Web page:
New research the University of Birmingham and the University of Manchester warns that there’s no quick fix for tackling public sector failure. In fact it is often a harder and slower process than governments and regulators are willing to admit. 

When things go wrong, as has been well-documented in the Baby Peter case, regulators are too willing to blame frontline workers, or sack chief executives.

However the research shows that failure is rarely as the result of an individual’s performance; rather it is systemic and organisational in nature.

Manchester Business School’s Professor Kieran Walshe, who headed up the research team, explains: “Sacking staff can just make things worse. If the chief executive automatically goes – then an external specialist is often parachuted in to fix the symptoms, rather than addressing underlying organisational causes. This can then be compounded with a flight of talent, as skilled individuals move to jobs elsewhere and it becomes more difficult to recruit.”

The five-year project – partially funded by Economic and Social Research Council (ESRC) – showed that organisations need to improve their ability to learn - specifically, to acquire, assimilate and then apply knowledge to improve their own performance.

Professor Chris Skelcher from the University of Birmingham’s Institute of Local Government Studies adds: “Knowledge is often freely shared in the public sector – with encouragement to learn from good practice and few proprietorial or competitive barriers. However, the way public bodies take in and learn from that information isn't always effective enough to help them be successful.”

The project initially examined poorly-performing NHS trusts and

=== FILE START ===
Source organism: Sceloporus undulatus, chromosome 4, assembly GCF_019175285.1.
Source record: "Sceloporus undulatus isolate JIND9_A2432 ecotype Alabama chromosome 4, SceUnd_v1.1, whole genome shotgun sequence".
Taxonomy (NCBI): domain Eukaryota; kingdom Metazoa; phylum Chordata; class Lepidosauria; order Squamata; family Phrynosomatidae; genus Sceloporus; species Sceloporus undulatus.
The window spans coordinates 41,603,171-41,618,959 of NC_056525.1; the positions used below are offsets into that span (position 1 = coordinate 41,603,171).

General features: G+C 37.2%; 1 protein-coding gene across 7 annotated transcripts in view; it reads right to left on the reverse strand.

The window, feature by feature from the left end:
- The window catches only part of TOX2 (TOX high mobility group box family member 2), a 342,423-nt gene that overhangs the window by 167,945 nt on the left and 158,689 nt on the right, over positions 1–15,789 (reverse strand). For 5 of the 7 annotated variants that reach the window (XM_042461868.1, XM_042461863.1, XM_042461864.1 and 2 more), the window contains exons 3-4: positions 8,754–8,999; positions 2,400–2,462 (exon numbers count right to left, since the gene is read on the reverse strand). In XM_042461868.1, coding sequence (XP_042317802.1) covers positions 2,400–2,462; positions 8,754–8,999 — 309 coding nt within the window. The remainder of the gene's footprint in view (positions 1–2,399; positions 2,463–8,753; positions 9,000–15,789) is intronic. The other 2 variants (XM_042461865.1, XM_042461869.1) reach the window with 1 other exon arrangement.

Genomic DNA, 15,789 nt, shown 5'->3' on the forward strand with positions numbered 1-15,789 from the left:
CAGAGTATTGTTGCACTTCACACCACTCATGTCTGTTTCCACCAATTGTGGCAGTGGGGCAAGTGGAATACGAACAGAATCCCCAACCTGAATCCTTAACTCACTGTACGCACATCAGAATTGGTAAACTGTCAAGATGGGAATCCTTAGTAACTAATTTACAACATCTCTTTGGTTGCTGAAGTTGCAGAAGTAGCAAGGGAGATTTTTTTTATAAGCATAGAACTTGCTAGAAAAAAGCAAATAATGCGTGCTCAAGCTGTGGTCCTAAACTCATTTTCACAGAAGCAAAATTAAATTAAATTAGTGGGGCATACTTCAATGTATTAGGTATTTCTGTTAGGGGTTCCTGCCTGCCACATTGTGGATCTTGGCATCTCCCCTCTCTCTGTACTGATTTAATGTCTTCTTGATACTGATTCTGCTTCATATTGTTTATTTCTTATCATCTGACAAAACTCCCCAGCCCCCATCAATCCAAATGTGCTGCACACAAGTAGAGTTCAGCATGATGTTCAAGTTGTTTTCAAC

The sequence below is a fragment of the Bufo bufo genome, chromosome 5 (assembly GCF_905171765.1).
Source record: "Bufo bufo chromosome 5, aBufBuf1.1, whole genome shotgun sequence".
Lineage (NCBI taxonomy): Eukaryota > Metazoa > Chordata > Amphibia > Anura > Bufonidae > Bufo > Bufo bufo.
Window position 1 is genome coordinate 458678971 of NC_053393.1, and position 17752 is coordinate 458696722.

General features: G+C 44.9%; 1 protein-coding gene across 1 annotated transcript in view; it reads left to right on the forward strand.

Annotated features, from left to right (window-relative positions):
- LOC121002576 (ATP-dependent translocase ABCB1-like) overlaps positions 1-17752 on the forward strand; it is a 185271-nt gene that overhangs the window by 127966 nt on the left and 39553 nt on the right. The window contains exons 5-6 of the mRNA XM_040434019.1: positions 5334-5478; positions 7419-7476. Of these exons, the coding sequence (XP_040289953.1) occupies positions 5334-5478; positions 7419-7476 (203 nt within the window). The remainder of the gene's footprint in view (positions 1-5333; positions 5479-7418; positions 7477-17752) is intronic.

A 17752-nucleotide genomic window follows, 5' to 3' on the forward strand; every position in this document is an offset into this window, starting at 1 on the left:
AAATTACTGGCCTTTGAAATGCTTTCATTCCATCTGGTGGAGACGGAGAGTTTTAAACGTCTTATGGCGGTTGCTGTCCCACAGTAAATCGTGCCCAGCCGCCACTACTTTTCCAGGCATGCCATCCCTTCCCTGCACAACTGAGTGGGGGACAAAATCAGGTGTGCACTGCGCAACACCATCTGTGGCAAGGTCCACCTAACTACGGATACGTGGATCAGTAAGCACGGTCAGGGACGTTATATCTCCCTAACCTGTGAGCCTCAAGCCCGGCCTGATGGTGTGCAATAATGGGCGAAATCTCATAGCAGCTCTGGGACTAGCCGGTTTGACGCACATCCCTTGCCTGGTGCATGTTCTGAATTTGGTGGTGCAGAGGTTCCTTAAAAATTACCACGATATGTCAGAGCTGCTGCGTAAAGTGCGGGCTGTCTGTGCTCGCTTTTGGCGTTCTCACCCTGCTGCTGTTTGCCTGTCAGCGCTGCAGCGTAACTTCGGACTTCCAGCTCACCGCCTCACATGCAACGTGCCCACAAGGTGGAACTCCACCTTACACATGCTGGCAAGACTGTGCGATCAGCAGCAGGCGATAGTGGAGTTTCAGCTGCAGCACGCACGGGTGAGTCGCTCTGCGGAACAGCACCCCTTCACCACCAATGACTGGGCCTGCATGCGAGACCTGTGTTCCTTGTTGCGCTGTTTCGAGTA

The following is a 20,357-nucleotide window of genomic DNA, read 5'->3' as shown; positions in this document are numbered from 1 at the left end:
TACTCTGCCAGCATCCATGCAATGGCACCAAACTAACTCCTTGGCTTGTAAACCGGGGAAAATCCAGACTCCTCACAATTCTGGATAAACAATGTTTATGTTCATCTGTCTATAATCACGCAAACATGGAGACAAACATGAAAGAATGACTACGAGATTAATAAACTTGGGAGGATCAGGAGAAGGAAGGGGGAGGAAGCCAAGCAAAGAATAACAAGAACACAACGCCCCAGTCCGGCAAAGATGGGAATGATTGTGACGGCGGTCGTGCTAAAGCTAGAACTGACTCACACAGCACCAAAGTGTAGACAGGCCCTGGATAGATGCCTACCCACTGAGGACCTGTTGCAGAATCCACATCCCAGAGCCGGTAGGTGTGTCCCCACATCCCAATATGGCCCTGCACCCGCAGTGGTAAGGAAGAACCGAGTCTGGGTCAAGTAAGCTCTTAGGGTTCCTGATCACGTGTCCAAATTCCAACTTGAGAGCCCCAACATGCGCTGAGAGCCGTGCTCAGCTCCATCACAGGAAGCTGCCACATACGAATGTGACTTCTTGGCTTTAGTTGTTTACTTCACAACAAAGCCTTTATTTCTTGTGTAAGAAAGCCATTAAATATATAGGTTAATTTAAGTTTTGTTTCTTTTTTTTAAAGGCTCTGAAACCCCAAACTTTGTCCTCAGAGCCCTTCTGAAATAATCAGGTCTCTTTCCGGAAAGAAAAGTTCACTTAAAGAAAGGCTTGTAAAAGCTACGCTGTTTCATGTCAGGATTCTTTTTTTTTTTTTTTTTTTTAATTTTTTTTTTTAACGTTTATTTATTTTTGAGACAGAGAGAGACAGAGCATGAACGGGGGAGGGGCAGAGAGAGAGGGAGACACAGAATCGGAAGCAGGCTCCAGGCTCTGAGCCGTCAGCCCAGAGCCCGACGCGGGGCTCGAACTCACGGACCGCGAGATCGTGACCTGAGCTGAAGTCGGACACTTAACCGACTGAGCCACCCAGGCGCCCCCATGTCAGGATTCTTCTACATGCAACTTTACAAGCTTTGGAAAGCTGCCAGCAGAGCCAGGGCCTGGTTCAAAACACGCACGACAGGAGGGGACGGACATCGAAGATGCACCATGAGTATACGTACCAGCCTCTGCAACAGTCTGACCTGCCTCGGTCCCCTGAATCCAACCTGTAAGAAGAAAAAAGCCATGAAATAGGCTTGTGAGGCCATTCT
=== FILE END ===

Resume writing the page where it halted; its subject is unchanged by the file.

local authorities. The team then secured ESRC funding to build on and broaden its work to look at other parts of the public sector, including schools, police forces, government agencies and charities – with the aim of understanding how problems could be spotted earlier and future failures prevented.

The research identified three key ways in which organisations can spot problems earlier with the aim of preventing future failings:

  • A greater focus on developing capacity for their own learning and supporting organisational development
  • Proactively looking for knowledge in order to improve – not just waiting until they have a specific need. For example, a school with exclusion problems will often only look to see how other schools manage their internal exclusion arrangements when a problem arises
  • Becoming more comfortable with experimentation to test new ideas or adapt them to meet their own needs

The researchers also call for regulators, like Ofsted or the Care Quality Commission, to rely less on "hard" measures of performance, such as league tables, and to make more use of "soft" measures of organisations, like their capacity for learning and improvement.

Professor Skelcher concludes: “When regulators do intervene, they need to focus more on supporting organisational development and less on blaming individuals to fix the obvious performance problems.   That may mean intervention takes longer, or costs more, but we think it is more likely to produce sustained improvements, which will endure when the regulator withdraws and the organisation has to take responsibility for its own performance.”

Read more: Could do better? Knowledge, learning and improvement in public services, by Kieran Walshe, Gill Harvey, Chris Skelcher and Pauline Jas,


For further information please contact:

Ben Hill, Press Officer, University of Birmingham, Tel 0121 4145134, Mob 07789921163.